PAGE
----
How to run a Skip Trace on a Person or Business. Perhaps your renter disappeared owing you two months' rent. Or your builder just dissolved his corporation, leaving you without a house. Maybe you want to find a lost love or a missing relative. If you want to run a "skip trace" to find someone, there are professionals who will do it for you, but if you're willing to put in the effort, you can do it yourself.
Name the person you want. Find out their full and complete name--if it's a common last name, middle names will be a help--nicknames, and for women, maiden name and any names from previous marriages.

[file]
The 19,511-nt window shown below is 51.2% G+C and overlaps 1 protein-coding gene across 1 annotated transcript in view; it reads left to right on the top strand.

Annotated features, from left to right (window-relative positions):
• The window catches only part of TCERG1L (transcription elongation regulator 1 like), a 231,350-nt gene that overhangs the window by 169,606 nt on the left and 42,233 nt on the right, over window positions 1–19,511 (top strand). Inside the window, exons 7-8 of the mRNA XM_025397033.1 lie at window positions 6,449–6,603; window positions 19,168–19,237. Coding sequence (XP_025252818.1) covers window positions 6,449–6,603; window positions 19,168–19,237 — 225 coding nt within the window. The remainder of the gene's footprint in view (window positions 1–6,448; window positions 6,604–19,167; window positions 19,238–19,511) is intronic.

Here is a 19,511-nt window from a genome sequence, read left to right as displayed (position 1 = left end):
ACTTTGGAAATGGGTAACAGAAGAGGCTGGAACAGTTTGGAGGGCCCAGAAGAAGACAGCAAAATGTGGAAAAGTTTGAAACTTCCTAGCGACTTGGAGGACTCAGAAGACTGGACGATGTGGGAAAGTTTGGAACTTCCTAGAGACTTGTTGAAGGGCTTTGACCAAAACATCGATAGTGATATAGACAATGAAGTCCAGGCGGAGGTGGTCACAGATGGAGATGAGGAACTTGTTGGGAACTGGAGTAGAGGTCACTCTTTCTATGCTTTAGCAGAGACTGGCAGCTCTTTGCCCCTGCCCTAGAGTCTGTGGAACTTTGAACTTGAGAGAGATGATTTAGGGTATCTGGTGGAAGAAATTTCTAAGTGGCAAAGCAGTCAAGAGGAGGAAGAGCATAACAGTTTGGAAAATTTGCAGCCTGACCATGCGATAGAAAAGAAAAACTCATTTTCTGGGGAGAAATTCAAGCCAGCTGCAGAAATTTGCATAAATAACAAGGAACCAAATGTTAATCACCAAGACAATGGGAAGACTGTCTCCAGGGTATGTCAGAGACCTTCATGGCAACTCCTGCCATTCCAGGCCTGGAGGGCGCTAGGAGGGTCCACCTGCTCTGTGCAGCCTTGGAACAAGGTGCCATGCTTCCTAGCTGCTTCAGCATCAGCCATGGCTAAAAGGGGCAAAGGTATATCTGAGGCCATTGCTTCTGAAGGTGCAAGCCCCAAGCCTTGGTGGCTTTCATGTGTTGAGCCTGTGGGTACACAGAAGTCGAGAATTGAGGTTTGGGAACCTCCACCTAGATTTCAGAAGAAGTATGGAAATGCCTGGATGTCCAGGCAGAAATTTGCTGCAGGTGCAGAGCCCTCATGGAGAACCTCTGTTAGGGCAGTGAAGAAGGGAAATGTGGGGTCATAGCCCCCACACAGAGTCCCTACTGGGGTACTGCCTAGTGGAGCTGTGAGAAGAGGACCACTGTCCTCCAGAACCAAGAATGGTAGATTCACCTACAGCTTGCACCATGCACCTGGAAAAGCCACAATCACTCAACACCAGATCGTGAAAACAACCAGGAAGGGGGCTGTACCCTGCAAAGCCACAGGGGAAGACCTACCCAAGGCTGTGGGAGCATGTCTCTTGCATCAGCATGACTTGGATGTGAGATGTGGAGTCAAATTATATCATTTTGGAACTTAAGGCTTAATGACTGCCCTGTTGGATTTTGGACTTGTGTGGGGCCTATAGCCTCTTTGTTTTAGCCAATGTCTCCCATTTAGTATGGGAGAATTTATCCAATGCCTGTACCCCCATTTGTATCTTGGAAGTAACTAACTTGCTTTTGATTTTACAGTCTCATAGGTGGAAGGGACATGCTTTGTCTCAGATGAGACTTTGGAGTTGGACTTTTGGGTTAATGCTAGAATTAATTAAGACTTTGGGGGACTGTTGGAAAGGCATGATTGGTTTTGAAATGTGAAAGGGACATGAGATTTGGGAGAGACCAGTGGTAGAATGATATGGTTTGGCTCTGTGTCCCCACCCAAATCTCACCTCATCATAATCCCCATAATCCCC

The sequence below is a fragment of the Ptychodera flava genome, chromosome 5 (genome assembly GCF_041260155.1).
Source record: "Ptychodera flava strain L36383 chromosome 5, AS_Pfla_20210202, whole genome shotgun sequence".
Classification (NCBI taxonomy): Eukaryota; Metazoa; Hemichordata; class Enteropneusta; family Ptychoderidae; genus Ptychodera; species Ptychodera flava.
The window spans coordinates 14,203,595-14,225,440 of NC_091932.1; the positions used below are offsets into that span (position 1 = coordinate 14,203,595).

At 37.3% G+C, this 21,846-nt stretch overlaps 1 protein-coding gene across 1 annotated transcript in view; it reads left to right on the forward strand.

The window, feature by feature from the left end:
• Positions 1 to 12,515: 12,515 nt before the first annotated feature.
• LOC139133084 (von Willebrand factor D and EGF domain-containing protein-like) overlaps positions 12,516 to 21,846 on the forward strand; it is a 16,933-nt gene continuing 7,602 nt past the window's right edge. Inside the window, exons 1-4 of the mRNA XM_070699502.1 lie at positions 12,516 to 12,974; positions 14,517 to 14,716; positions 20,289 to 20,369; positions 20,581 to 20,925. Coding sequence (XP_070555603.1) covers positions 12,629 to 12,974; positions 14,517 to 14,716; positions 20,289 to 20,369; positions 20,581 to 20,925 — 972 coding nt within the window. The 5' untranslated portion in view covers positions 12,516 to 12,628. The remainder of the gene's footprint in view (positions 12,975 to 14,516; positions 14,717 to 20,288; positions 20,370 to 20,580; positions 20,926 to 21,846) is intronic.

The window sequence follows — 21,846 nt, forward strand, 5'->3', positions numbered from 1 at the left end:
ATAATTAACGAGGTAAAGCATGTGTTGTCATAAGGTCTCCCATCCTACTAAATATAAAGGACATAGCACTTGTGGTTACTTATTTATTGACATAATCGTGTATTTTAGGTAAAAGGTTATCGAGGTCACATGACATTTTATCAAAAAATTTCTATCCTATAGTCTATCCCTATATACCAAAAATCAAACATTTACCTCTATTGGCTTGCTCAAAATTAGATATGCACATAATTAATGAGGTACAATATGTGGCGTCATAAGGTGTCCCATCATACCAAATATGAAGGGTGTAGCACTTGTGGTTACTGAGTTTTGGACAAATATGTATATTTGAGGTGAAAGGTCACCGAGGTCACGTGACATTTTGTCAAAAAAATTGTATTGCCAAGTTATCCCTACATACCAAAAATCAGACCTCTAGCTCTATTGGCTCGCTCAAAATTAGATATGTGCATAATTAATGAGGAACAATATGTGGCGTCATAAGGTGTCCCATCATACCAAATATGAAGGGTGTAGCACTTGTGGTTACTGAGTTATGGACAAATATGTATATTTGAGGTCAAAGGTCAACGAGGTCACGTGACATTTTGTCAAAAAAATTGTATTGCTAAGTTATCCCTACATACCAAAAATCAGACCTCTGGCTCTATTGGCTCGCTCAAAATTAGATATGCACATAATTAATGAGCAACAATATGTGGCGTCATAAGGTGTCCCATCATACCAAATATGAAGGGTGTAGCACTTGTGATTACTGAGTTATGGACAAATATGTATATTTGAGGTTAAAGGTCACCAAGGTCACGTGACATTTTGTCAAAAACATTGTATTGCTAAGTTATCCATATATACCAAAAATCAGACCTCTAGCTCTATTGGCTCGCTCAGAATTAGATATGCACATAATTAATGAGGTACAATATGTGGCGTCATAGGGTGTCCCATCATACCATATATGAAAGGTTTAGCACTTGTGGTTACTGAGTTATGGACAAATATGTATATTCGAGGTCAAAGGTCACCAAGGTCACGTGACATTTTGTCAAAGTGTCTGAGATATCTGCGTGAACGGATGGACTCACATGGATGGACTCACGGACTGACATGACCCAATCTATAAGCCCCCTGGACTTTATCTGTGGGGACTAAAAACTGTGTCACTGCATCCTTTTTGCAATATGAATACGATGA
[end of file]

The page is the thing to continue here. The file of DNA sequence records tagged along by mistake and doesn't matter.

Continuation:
Gather more information. Useful facts include the spouse's name; the skip's last known address and the date it was valid; previous addresses and dates; telephone numbers; Social Security number; date of birth and age; last known employment and driver's license number.
Call and ask for the skip as if you know he'll be there if your trace has produced names and phone numbers of the skip's family, friends, employers or other contacts. If you sound confident, people will often tell you what you want.
Check out any phone numbers you have in a reverse of "criss cross" directory. These directories list the numbers in numerical order, then tell what address, business or name they're attached to.
Go online. Searchers have found old friends and missing debtors through Facebook, MySpace and other networking sites.